If you've never become acquainted with how to use sugar sheets, then you are in for a real treat. These edible sheets of decorating paper, often with fun patterns, are flexible in more ways than one: not only can they physically be manipulated into shapes, but they are also extremely versatile in their assorted cake decorating uses.
There are typically two types: sheets which are designed as borders, and sheets that can be cut out. The sheets designed as borders will be long and skinny, so that they can easily wrap around a cake's perimeter. The sheets designed for cutting out will be around the size of a sheet of paper and will be printed all over with a pattern. Shapes can be cut out either by hand using food-safe shears, or using food-safe punches.
How to store sugar sheets
Before you get started with sugar sheets, it's good to know how they should be properly stored, as they are very sensitive to the elements (heat, cold and moisture). Storing them properly will ensure that they're flexible and in good condition when you use them.
The sheets come in resealable packaging and are attached to a clear backing (sort of like stickers or labels). Only remove the backing from the portion that you'll use, as the sheets will store better on the backing.
After you've removed the portion of the sheet you'd like to use, place the unused portion back into the resealable package right away -- don't let it sit out while you work. Press out any excess air and seal using the bag's built-in seal.
Don't store different designs in the same bag, as they may bleed into one another.
Store in a cool, dry place, but do not refrigerate or freeze, as this can dry the sheets out.
How to use sugar sheets
First, plan your design before you start decorating. Choose the elements you want on your cake, including borders, single shapes or toppers.
Now, ice your cake. It is important that the sugar sheets have something slightly tacky to stick to. A cake freshly iced with buttercream is ideal, but you can use the sugar sheets on the firm surface of a crusting buttercream or fondant-topped cake if you use a little gel icing or royal icing as "glue." To make sure it doesn't show through, use white or a light colored icing. You can also lightly mist a cake with water to help the sugar sheets stick.
As for the icing, a fairly flat surface will work best for adhering sugar sheets, so smooth fondant or buttercream to as flat a surface as possible.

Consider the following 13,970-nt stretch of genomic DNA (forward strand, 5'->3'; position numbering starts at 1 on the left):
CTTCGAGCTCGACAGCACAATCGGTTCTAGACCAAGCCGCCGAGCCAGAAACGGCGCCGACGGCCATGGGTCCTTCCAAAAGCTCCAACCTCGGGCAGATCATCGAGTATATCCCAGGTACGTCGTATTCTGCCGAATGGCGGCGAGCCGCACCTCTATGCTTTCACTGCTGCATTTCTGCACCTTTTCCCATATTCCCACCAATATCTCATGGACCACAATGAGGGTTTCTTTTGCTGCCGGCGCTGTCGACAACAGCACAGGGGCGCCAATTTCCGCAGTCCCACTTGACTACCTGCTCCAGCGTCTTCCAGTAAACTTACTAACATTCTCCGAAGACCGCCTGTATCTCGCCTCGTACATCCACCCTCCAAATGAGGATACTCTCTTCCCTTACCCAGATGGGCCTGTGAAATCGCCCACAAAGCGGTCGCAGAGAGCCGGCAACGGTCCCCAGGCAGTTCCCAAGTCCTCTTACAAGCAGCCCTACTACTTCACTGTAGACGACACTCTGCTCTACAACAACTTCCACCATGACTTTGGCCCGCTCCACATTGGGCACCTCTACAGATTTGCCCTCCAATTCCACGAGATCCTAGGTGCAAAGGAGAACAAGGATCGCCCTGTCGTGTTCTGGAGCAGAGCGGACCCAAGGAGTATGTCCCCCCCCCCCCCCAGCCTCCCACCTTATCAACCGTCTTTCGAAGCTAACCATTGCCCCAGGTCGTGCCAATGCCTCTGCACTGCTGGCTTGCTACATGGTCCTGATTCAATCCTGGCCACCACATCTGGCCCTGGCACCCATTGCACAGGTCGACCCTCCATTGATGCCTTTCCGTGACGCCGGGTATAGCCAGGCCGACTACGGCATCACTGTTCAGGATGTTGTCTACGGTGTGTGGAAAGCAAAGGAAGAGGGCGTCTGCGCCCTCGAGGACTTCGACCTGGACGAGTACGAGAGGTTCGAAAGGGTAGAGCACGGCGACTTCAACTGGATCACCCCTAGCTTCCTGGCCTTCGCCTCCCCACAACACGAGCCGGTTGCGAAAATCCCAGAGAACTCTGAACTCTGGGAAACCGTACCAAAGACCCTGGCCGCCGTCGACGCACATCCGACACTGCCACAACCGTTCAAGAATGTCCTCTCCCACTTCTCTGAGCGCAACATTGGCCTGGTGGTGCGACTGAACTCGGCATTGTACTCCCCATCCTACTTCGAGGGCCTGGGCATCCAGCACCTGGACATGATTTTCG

Now that you have your cake iced, gently remove the sugar sheet from its packaging.
Cut off the amount of the sugar sheet you think you will need, and return the rest to the package. You can go back in for more later if you need it.
Cut out or punch out the designs that you'd like on your cake.
Here are just a few ideas for using your sugar sheets, including creating border designs for cakes, shape designs and toppers for cupcakes.
To create a border
The sheets that are designed for borders can simply be adhered along the perimeter of your cake. Go slowly to ensure that you are applying the sugar sheet evenly; you may even find that it is easier to apply if you leave the backing on the sugar sheet, and remove it as you smooth the sugar sheet onto the cake. Once adhered, you can use an offset spatula run along the edge to gently flatten it.
If a cake is exposed to humidity, the sugar sheet may slightly ripple. Run an offset spatula gently along the edge again to smooth any wrinkles or ridges.
Do you have scraggly edges where you applied your sugar sheet border? Don't worry.
Either gently clean the messy part with a very slightly wet paper towel, or simply cover it up (prettily) by piping a border with buttercream. Problem solved.
To adhere shapes on top or on the sides of cakes
Simply cut out (or punch) the shapes you'd like to use, and adhere to the top or sides of your cake.
Make sure that the backing has been removed after you cut out your shapes.
Very gently press in place to make sure the sugar sheets have adhered to the icing.
Don't press too hard or you will leave a dent in the icing. You want a smooth, seamless look. If needed, you can gently smooth any rough edges with a small spatula.
Cupcakes are the perfect canvas for sugar sheets. Here's a simple way to create adorably decorated cupcakes.
First, cut out a circle that is about the same size as the circumference of the cupcake. Next, ice the cupcake with buttercream, and smooth the top and sides.
If desired, you can dip the sides in sprinkles.
Adhere the circle cutout on top, and gently press into the top of the icing -- if the cutout is slightly larger than the iced area, gently pressing will spread the icing to the exact size of the cutout.
What if my sheets crack?
Uh oh. This means that your sugar sheets have become dry. Happily, they may still be salvageable. Try this fix: brush a little (little!) bit of water on the shiny side of the sheet -- the side that would be adhered to the icing. Let the sugar sheet sit for about 15 minutes before cutting; this may save the day. If the sugar sheets still crack, you may need to purchase new ones.
Storing cakes with sugar sheet decorations
If your cake or cupcakes are decorated with sugar sheets on the tops or sides, they can be safely refrigerated for frozen. However, quick changes in temperature or humidity can cause wilting or rippling, so if you have chilled the cake, allow it plenty of time to slowly reach room temperature in a cool, dry place before serving.
Have you ever used sugar sheets?